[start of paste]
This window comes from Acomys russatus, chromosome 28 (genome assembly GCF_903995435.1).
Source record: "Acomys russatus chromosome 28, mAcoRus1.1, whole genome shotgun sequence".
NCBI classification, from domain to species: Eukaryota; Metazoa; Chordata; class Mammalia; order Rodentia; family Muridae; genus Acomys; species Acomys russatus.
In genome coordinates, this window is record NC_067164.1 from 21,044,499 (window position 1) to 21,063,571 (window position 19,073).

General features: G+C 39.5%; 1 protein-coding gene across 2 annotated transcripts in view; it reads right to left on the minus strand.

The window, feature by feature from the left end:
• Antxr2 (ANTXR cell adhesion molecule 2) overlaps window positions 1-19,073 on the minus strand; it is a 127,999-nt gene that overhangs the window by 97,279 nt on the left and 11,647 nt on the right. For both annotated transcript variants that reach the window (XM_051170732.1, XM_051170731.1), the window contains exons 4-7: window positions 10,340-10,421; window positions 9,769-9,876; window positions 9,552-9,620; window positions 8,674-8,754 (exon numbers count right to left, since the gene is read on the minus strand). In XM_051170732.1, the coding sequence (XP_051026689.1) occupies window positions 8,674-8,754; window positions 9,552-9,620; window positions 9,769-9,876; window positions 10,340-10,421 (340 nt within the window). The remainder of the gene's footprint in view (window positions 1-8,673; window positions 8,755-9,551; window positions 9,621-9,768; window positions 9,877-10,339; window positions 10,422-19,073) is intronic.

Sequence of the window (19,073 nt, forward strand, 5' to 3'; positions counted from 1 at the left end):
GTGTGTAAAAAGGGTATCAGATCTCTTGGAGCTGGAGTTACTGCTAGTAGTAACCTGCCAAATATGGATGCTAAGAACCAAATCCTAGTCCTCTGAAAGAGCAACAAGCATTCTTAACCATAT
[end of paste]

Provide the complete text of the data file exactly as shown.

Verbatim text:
This window comes from Acomys russatus, chromosome 28 (genome assembly GCF_903995435.1).
Source record: "Acomys russatus chromosome 28, mAcoRus1.1, whole genome shotgun sequence".
NCBI classification, from domain to species: Eukaryota; Metazoa; Chordata; class Mammalia; order Rodentia; family Muridae; genus Acomys; species Acomys russatus.
In genome coordinates, this window is record NC_067164.1 from 21,044,499 (window position 1) to 21,063,571 (window position 19,073).

General features: G+C 39.5%; 1 protein-coding gene across 2 annotated transcripts in view; it reads right to left on the minus strand.

The window, feature by feature from the left end:
• Antxr2 (ANTXR cell adhesion molecule 2) overlaps window positions 1-19,073 on the minus strand; it is a 127,999-nt gene that overhangs the window by 97,279 nt on the left and 11,647 nt on the right. For both annotated transcript variants that reach the window (XM_051170732.1, XM_051170731.1), the window contains exons 4-7: window positions 10,340-10,421; window positions 9,769-9,876; window positions 9,552-9,620; window positions 8,674-8,754 (exon numbers count right to left, since the gene is read on the minus strand). In XM_051170732.1, the coding sequence (XP_051026689.1) occupies window positions 8,674-8,754; window positions 9,552-9,620; window positions 9,769-9,876; window positions 10,340-10,421 (340 nt within the window). The remainder of the gene's footprint in view (window positions 1-8,673; window positions 8,755-9,551; window positions 9,621-9,768; window positions 9,877-10,339; window positions 10,422-19,073) is intronic.

Sequence of the window (19,073 nt, forward strand, 5' to 3'; positions counted from 1 at the left end):
GTGTGTAAAAAGGGTATCAGATCTCTTGGAGCTGGAGTTACTGCTAGTAGTAACCTGCCAAATATGGATGCTAAGAACCAAATCCTAGTCCTCTGAAAGAGCAACAAGCATTCTTAACCATAT